Mentors can advise you on medical school, residency, specialty choice and career moves. But how do you find the right people to help you? Here is advice from a young physician on how to find and get the most out of your mentors in medicine.
Valerie Vaughn, MD, MSc (@ValerieVaughnMD), recently completed a fellowship at the University of Michigan Medical School and is now a junior faculty member there. In a recent JAMA essay, “Mentee Missteps: Tales From the Academic Trenches,” she and her co-authors offered witty yet trenchant observations on the common mistakes young physicians make when they hitch their wagons to mentors in their fields—and how they can learn from these mistakes and avoid making them in the future.
In an interview with AMA Wire®, Dr. Vaughn expanded on the mentor-protégé relationship, which she described as “absolutely critical” to the academic and professional success of every fledgling physician. “You literally cannot advance without a mentor,” she said.
As she transitions from mostly mentee to mostly mentor—you are never completely one or the other, as you will be learning and teaching your entire life, Dr. Vaughn pointed out—the physician proffered advice to medical students, interns, residents and young physicians on how to secure an effective mentor and maintain a professional relationship of mutual benefit.
First, remember that you can have more than one mentor—and that you probably should. “One mentor cannot be everything to you,” Dr. Vaughn said. Some mentors can help you clarify your academic interests. Some can provide you with career advice. Some will show you the ropes during residency. The person you ask “What classes should I take?” most likely will not be the person you ask “Where should I apply for a residency?”
Ask and talk to others as you shop around for a mentor, then find out if he or she is a good emotional fit. A physician who may be a good mentor to your best friend in medical school may not be a good mentor to you. “You need to be completely comfortable and honest with your mentor,” Dr. Vaughn said. “He or she has to be someone who reflects your values and sees your world as you see it, and someone you can go to when you have made a mistake.”
If a hoped-for mentor tests you to see whether you are a good fit, be sure to complete the test. It is not unusual, said Dr. Vaughn, for a prospective mentor, at a first meeting, to ask you to read a particular book or complete a literature search to gauge how you work and think about things. Be sure to read the book, complete the literature review and follow up with him or her in a timely manner.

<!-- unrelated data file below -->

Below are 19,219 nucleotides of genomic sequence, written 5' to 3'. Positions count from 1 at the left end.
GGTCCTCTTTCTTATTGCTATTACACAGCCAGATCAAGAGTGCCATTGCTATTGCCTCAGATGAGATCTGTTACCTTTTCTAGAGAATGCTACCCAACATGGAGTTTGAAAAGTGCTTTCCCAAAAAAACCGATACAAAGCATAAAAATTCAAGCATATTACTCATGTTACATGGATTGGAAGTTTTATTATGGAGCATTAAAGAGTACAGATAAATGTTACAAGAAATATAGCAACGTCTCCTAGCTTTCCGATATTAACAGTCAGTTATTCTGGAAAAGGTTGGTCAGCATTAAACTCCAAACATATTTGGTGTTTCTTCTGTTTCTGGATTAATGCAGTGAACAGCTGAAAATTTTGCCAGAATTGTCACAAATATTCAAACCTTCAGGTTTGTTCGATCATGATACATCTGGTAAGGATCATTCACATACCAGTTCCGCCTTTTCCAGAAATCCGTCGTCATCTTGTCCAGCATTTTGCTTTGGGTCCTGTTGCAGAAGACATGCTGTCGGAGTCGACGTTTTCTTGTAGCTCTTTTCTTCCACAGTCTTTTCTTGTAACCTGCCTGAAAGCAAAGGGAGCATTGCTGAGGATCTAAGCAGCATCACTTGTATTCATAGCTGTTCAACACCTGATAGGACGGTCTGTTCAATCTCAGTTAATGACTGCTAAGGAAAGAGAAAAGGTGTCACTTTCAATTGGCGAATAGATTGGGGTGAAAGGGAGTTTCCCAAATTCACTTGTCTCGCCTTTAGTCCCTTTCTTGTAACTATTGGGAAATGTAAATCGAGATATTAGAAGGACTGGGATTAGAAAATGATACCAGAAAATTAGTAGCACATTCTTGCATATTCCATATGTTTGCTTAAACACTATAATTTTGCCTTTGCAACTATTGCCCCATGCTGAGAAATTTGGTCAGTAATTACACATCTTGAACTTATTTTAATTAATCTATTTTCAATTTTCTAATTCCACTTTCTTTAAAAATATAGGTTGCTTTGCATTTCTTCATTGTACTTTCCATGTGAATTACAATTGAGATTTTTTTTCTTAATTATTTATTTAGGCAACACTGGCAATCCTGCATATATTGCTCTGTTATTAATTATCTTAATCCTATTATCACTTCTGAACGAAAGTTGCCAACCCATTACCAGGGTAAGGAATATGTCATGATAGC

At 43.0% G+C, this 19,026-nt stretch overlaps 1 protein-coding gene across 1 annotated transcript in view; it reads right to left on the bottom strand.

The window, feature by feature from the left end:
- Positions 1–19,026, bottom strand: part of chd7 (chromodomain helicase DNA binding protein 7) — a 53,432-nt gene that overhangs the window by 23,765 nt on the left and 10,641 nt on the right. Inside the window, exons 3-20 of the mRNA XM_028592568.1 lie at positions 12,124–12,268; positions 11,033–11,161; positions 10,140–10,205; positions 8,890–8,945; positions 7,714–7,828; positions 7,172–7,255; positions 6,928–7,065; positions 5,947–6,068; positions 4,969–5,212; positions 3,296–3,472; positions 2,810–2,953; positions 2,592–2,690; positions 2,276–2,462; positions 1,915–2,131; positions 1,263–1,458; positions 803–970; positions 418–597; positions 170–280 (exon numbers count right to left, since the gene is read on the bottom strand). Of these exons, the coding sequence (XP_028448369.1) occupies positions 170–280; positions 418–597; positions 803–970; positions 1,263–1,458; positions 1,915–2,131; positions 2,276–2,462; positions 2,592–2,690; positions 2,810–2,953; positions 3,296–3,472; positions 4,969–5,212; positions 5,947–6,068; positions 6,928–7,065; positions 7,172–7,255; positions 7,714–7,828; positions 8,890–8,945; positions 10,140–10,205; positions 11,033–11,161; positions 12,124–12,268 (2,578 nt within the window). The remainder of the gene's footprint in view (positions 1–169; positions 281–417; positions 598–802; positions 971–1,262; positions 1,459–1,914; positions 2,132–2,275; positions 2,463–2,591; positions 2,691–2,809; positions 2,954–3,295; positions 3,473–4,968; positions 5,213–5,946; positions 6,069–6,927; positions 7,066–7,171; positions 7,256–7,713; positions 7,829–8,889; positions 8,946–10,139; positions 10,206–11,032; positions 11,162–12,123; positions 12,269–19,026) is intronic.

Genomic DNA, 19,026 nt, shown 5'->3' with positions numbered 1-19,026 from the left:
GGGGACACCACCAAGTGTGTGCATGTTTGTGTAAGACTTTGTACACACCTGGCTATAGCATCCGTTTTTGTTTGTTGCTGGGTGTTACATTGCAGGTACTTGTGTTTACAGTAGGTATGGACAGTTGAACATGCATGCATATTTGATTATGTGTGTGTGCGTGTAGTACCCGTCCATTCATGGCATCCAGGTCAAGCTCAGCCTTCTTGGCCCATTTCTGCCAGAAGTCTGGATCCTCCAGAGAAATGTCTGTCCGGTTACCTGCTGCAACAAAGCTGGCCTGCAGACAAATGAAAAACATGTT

Have a written agenda. If you have scheduled a meeting with your mentor, make sure to send him or her an itemized list of issues you want to discuss a week in advance, said Dr. Vaughn. That way he or she can have time to mull over your concerns and not be caught unprepared. “This makes sure you make the most of both of your time,” she said.
Acknowledge your mentor’s help and guidance. Avoid fawning over your mentor, said Dr. Vaughn. Gifts and words of adoration are unwelcome. On the other hand, be sure to report back to your mentor when a piece of advice he or she has given to you has proven successful. As an example, Dr. Vaughn said, “a resident came to me because she was interested in becoming chief resident, but she doubted herself. I told her that she undervalued her skills and that she had what it took to achieve her objective. She recently came back to me and told me that our conversation was instrumental in her seeking out and becoming the chief resident. That was an amazing thing for me to hear!”
Above all, be honest with your mentor. If your mentor gives you an assignment that you believe does not align with your academic or professional goals—or, quite frankly, that you have no passion for—express your concerns, sooner rather than later. “A year into my fellowship, I realized that one of my research projects was something that was just not interesting to me,” recounted Dr. Vaughn. “I spoke to my mentor, who put me on another project and reassigned the original project to someone else.”
Likewise, talk to your mentor when there is something you don’t understand or when you think you have made an error. This is a really tough place to be in, Dr. Vaughn acknowledged, because “most of us have gotten as far as we’ve gotten because we’ve always been at the top of our classes. But we’re never going to be right 100 percent of the time. And we have to remember that this is not about trying to impress our mentors.”
The AMA offers online CME to expand your understanding of this topic. Explore educational content such as "Characterization of Mentorship Programs in Departments of Surgery in the United States."